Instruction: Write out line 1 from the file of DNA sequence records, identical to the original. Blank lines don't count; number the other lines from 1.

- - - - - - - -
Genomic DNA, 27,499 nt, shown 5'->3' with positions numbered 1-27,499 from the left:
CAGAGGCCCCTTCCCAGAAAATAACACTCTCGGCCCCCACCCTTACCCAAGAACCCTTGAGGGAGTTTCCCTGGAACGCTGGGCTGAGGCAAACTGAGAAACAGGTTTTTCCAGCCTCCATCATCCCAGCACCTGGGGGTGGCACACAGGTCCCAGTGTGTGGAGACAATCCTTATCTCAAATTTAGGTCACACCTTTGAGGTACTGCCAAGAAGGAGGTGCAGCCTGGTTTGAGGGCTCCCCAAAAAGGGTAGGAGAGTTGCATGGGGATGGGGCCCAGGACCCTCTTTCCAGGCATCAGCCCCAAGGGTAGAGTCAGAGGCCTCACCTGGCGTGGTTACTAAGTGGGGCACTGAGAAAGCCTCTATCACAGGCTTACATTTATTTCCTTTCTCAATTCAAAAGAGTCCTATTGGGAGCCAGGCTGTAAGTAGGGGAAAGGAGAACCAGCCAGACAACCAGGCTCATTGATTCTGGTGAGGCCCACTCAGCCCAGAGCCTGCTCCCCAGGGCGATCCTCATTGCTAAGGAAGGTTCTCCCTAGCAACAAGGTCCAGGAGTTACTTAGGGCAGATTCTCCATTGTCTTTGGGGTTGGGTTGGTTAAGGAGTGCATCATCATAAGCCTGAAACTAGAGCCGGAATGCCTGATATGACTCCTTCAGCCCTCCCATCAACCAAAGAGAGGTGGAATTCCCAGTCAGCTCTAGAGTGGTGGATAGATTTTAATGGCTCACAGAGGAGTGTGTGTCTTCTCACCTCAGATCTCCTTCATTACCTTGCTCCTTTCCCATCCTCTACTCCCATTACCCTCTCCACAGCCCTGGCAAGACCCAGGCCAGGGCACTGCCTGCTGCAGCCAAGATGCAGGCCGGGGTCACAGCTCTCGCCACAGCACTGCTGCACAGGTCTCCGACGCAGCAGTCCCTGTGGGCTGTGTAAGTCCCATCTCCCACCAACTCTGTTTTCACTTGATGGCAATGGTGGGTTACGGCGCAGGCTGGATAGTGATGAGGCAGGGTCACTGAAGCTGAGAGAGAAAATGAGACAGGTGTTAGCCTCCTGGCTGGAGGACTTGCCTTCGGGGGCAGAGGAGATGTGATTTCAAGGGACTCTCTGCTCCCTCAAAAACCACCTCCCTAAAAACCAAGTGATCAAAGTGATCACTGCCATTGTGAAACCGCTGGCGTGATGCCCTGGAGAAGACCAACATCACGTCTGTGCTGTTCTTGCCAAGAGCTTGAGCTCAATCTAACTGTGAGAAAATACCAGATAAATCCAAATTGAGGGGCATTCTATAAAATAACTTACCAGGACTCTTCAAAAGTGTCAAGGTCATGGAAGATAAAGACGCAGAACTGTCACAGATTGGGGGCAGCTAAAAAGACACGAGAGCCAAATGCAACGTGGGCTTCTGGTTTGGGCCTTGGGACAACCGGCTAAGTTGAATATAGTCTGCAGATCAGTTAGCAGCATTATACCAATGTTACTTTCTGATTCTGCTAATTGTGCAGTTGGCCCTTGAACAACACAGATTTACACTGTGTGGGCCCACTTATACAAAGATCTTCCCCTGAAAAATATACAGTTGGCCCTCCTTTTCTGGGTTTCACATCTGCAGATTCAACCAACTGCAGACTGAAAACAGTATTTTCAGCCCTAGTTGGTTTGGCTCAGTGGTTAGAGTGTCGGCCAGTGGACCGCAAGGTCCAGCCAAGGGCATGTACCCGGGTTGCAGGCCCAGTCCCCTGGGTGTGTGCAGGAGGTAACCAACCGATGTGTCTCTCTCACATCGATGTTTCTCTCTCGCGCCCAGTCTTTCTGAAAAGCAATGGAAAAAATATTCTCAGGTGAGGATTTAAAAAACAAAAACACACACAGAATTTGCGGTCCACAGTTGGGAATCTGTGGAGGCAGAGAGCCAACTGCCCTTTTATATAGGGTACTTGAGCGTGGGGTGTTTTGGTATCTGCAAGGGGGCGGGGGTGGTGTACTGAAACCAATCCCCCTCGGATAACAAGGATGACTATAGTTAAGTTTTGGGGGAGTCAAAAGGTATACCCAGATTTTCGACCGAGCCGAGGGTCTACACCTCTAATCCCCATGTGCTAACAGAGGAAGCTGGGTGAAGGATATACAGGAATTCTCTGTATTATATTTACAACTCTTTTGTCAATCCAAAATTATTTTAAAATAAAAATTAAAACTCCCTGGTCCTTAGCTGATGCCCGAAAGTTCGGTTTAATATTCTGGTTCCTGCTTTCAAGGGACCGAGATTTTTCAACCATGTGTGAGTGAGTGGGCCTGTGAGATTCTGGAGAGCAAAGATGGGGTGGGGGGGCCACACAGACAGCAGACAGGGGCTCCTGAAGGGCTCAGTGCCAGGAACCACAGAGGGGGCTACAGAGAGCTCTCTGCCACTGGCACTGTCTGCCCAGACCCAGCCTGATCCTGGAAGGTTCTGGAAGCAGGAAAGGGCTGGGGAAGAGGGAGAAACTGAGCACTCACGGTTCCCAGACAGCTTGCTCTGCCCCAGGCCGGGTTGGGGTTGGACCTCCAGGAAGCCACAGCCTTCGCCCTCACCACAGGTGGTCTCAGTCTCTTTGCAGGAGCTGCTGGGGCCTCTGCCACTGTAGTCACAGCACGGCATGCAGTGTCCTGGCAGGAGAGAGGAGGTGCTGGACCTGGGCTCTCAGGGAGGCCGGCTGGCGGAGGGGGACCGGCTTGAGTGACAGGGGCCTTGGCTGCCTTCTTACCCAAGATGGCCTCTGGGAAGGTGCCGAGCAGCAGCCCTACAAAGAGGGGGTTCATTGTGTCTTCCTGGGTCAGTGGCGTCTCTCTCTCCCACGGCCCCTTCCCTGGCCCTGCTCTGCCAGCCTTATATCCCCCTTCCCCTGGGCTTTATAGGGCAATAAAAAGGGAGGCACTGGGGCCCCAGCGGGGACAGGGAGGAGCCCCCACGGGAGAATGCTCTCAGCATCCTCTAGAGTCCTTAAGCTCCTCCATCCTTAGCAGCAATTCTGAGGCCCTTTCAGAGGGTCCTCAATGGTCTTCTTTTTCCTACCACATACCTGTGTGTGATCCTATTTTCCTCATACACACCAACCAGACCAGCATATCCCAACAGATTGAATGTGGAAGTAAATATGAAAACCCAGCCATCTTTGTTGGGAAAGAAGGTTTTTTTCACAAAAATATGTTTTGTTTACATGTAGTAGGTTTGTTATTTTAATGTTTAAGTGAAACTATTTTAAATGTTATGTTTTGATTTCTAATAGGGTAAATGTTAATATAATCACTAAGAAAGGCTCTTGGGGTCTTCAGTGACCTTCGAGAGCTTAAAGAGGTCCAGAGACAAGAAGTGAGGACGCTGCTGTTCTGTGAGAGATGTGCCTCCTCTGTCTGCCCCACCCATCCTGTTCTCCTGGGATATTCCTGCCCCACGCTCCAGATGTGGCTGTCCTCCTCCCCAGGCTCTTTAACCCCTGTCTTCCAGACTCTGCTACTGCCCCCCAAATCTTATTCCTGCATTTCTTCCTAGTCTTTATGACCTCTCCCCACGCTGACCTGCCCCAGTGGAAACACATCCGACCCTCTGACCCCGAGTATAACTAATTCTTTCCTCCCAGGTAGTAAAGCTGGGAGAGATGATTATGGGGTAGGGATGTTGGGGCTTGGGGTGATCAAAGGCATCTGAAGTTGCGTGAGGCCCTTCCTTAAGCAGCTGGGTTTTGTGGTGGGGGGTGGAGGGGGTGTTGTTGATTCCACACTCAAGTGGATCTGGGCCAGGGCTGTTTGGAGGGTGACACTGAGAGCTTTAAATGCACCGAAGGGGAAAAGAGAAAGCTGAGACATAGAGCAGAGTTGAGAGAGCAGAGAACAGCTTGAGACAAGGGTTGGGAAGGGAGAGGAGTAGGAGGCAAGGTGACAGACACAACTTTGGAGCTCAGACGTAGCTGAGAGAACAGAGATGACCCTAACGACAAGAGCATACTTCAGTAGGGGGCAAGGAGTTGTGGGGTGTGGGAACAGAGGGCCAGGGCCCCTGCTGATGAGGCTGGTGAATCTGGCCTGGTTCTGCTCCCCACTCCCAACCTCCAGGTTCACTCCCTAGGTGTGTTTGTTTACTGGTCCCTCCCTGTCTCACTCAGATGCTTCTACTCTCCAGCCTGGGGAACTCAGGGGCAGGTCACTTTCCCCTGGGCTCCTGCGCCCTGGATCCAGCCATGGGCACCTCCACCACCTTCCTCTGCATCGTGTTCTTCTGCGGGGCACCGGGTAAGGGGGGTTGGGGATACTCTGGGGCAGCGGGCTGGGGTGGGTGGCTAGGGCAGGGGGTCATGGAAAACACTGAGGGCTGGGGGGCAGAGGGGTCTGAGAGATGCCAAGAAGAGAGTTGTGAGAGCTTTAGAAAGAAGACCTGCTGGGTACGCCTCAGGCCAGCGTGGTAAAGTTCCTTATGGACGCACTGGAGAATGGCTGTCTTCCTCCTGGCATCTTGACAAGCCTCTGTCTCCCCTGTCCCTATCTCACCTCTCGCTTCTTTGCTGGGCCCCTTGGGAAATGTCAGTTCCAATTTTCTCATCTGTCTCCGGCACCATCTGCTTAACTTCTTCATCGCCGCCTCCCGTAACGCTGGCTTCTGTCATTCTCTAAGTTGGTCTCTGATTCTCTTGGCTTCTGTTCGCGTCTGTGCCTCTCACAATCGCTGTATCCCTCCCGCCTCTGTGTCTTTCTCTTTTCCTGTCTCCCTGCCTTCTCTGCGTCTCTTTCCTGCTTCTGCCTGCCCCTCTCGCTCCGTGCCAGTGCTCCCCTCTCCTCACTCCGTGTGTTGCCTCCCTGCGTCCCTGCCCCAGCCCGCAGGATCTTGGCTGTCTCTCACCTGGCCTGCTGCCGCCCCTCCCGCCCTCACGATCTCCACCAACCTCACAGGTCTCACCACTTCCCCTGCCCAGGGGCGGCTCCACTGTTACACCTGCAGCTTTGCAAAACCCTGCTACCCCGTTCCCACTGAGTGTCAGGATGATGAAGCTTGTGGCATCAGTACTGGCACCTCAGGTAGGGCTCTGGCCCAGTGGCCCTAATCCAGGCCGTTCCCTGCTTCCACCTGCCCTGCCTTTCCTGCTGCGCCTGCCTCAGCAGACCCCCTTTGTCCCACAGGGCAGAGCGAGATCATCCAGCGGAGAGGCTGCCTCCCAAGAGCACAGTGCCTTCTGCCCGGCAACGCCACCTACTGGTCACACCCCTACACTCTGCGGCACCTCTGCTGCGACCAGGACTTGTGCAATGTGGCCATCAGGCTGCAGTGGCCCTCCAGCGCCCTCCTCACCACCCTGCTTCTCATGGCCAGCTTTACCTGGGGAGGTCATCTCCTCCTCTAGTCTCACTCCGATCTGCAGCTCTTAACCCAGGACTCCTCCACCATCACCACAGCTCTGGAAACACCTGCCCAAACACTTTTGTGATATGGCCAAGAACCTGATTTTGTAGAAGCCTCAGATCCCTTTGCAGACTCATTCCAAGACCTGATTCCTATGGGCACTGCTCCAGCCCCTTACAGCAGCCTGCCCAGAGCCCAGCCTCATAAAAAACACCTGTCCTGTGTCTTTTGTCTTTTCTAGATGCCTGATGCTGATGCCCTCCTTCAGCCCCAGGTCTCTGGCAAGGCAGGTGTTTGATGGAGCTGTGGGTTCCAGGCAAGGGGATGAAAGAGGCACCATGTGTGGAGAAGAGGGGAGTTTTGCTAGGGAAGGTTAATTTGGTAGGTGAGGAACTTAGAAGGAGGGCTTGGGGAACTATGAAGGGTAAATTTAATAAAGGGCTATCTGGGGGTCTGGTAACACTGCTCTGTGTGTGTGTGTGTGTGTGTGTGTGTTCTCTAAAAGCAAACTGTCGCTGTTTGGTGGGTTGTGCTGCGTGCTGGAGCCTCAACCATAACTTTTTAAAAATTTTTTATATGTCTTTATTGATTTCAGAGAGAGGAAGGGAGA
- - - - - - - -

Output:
Genomic DNA, 27,499 nt, shown 5'->3' with positions numbered 1-27,499 from the left: